Wednesday, 13 March 2013 17:58
Port official says policy will be followed more closely after resident complained about not knowing ash would be cut down
Port Washington officials on Tuesday said they will notify property owners before taking down trees in the right of way in front of their homes.
That’s been the city’s policy for more than 15 years, but it hasn’t been followed recently, Street Supt. Dave Ewig told the Board of Public Works.
“It wasn’t adhered to on a regular basis in recent years, I’m discovering,” Ewig said.
That was discovered after a resident complained in January that he had not been notified before the city removed a healthy ash tree in front of his house — one of two white ash trees he had planted 29 years earlier and cared for ever since.
Richard Thompson told the Common Council he and his wife nurtured the trees, even hiring an arborist to treat them when a flowering pod appeared on them several years ago.
Because of that, he said, he was surprised when one of the trees in the parkeway in front of his house at 1724 Parknoll La. was removed.
“It’s taken a long time for them to get to that size. We wanted to make sure they stayed healthy,” he said. “We value them for shade. They provided us with some privacy.”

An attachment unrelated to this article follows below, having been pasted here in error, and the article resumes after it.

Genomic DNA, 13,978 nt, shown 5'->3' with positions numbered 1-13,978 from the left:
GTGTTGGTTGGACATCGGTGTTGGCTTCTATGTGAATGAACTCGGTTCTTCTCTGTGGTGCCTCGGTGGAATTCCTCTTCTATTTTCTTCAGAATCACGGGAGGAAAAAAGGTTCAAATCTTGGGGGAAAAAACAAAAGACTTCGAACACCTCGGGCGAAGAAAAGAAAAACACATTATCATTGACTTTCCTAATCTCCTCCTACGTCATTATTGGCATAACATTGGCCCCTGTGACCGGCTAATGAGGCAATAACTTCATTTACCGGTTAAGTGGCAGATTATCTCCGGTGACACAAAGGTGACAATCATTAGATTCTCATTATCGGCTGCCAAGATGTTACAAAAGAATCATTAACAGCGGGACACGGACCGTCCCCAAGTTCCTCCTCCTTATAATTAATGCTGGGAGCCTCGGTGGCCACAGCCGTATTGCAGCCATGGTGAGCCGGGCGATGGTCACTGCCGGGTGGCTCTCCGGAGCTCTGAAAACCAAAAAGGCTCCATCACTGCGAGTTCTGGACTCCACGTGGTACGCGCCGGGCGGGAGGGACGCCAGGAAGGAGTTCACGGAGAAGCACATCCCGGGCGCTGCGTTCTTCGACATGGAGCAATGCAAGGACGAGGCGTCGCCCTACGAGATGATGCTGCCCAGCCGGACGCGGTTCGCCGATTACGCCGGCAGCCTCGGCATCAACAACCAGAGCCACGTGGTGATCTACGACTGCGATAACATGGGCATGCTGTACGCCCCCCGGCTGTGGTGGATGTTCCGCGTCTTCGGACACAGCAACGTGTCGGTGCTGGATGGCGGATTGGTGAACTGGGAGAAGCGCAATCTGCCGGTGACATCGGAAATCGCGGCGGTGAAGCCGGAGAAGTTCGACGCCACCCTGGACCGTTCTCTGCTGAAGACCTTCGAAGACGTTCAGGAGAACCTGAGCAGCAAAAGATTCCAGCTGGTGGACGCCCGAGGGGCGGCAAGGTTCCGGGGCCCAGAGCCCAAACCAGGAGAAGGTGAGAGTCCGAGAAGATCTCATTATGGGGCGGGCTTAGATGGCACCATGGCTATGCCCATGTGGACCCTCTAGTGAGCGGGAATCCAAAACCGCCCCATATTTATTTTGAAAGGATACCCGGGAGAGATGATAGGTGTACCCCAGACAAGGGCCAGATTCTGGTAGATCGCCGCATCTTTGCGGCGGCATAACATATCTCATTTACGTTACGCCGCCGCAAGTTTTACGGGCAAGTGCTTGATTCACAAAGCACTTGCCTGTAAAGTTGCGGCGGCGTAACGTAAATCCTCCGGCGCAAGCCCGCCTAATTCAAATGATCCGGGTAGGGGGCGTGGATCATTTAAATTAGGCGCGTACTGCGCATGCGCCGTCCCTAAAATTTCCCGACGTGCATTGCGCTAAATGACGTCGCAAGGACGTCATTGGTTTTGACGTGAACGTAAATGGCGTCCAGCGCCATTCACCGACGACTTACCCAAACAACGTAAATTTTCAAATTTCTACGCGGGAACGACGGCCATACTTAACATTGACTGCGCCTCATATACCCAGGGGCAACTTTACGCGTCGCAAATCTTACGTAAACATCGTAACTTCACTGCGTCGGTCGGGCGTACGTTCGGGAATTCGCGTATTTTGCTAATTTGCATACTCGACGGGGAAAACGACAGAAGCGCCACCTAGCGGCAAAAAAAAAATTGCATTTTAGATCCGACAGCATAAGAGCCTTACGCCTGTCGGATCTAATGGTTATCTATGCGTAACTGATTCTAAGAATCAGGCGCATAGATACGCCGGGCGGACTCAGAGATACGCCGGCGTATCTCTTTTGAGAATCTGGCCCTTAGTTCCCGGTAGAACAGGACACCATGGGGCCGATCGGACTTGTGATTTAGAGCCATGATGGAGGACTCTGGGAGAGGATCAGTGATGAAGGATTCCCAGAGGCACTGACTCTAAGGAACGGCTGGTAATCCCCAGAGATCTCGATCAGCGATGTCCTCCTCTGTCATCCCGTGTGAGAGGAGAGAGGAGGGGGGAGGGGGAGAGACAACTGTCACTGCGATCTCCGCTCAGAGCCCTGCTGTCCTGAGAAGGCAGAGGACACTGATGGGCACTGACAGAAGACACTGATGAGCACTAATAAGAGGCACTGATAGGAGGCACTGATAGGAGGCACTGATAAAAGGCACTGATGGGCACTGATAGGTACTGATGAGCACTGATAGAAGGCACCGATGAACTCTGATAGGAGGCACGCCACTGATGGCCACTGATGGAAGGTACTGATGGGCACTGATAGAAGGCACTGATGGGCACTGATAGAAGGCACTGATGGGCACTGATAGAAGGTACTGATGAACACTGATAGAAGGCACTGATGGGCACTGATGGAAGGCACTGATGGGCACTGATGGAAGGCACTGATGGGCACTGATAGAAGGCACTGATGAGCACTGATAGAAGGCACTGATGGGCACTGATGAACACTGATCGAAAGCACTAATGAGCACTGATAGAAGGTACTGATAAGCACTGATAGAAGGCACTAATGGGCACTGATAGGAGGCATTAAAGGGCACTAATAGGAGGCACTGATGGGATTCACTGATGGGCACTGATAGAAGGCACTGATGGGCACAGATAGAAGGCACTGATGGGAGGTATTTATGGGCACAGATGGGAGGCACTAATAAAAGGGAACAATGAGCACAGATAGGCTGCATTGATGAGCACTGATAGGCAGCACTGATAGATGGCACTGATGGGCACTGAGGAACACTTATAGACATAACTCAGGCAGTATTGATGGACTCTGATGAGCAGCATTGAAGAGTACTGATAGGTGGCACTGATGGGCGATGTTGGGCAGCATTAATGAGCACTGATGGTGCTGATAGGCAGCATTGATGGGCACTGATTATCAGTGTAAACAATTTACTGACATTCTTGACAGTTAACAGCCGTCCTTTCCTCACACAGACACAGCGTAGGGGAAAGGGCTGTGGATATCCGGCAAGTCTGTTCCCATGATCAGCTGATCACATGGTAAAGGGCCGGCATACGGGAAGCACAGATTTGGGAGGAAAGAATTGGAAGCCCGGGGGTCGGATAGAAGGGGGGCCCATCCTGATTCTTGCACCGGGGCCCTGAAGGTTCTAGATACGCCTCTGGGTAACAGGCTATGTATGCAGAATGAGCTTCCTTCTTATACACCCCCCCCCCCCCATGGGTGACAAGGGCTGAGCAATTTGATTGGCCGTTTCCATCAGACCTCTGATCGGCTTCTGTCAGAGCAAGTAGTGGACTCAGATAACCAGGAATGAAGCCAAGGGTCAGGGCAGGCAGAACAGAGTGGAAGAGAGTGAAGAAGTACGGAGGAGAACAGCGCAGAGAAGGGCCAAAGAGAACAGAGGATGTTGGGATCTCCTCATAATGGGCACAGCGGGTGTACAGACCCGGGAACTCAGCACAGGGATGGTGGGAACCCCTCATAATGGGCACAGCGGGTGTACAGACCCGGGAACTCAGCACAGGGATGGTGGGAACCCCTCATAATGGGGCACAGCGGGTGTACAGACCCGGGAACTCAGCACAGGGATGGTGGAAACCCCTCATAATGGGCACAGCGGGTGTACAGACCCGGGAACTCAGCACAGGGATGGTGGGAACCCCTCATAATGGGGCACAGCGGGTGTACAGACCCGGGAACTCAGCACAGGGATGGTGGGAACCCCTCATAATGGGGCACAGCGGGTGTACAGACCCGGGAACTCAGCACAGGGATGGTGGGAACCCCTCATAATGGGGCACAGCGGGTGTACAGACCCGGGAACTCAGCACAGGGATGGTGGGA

Ewig said the two trees were only 10 feet apart, and the one the city removed was being crowded out by the other.
That’s especially important now because the emerald ash borer, an invasive pest that kills ash trees, seeks out weaker trees initially, officials said. They are taking an aggressive approach to ash trees, removing those that could have a detrimental effect on other, stronger trees or are in a state of decline, they added.
The form the city uses to notify residents that a tree will be removed lists five reasons for this decision — structural weakness, hazardous condition, general declining condition, insect or disease and root damage — and workers will mark those conditions that apply.
The notices aren’t mailed, but instead dropped off at houses, Ewig said.
The street department tries to give homeowners at least two weeks notice before a tree is to be taken down, he added.
Frequently, Ewig said, trees are marked with an orange X in August and the notices handed out, while the removal isn’t done until winter.
When replacement trees are planted, another letter is sent out to the homeowner, Ewig said.
Ald. Mike Ehrlich, a member of the board, suggested the department print the notices on brightly colored paper so home owners see them.
“What if the homeowner is adamant they do not want the tree taken down?” Board Chairman Craig Czarnecki asked.
“We take it down,” Ewig said, noting trees planted in the right of way are owned by the city.